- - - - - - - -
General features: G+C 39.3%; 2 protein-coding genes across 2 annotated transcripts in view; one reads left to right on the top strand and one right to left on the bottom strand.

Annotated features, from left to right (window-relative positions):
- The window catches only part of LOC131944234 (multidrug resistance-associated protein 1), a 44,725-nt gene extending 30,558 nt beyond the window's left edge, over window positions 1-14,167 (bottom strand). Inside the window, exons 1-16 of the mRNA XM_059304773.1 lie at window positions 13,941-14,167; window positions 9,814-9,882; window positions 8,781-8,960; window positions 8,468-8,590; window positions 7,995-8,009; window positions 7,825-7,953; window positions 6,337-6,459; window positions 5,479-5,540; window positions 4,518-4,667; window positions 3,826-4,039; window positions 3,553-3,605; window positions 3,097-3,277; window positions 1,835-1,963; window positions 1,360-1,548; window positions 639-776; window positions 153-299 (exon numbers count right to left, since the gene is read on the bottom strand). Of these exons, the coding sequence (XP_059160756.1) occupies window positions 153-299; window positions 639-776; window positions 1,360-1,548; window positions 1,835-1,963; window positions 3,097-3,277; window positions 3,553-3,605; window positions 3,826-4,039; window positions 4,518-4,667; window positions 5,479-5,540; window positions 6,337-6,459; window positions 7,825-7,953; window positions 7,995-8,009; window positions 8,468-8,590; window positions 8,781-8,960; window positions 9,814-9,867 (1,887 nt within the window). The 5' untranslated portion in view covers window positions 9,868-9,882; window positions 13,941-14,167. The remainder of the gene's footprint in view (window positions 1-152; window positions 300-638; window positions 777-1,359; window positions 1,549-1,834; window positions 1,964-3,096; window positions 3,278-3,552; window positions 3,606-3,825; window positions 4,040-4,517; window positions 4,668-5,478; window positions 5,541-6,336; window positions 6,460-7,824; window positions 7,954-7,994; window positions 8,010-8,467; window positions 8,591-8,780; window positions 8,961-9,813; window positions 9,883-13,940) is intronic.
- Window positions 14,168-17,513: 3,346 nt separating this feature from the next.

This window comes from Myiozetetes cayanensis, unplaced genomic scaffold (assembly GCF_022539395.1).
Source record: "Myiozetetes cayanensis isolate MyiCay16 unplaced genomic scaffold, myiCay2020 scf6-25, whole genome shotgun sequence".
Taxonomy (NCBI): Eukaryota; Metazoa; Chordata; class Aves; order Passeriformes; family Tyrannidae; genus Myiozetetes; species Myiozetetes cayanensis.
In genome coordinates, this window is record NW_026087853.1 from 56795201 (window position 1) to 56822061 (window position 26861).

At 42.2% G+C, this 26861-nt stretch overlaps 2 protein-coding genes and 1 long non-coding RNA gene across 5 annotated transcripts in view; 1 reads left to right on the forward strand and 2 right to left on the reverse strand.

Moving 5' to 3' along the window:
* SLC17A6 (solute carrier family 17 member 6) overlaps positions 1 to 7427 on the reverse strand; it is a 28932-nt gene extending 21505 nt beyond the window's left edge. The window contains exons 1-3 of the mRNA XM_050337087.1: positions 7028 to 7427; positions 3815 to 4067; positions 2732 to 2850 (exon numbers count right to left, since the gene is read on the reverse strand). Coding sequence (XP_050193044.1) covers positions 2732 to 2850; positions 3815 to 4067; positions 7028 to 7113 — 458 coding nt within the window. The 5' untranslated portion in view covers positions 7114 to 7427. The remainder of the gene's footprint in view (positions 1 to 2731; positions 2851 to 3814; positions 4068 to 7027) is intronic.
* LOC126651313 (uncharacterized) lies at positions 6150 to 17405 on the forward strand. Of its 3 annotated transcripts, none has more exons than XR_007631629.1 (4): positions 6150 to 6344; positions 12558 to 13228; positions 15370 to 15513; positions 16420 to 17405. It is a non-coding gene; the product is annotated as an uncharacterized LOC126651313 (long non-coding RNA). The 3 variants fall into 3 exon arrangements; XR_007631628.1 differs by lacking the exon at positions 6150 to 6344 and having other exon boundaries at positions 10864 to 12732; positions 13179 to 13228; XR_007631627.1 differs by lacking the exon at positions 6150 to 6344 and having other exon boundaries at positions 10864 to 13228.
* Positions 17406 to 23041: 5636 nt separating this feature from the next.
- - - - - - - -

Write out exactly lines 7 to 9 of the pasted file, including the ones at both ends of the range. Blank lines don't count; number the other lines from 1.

Taxonomy (NCBI): Eukaryota; Metazoa; Chordata; class Aves; order Passeriformes; family Tyrannidae; genus Myiozetetes; species Myiozetetes cayanensis.
In genome coordinates, this window is record NW_026087853.1 from 56795201 (window position 1) to 56822061 (window position 26861).

At 42.2% G+C, this 26861-nt stretch overlaps 2 protein-coding genes and 1 long non-coding RNA gene across 5 annotated transcripts in view; 1 reads left to right on the forward strand and 2 right to left on the reverse strand.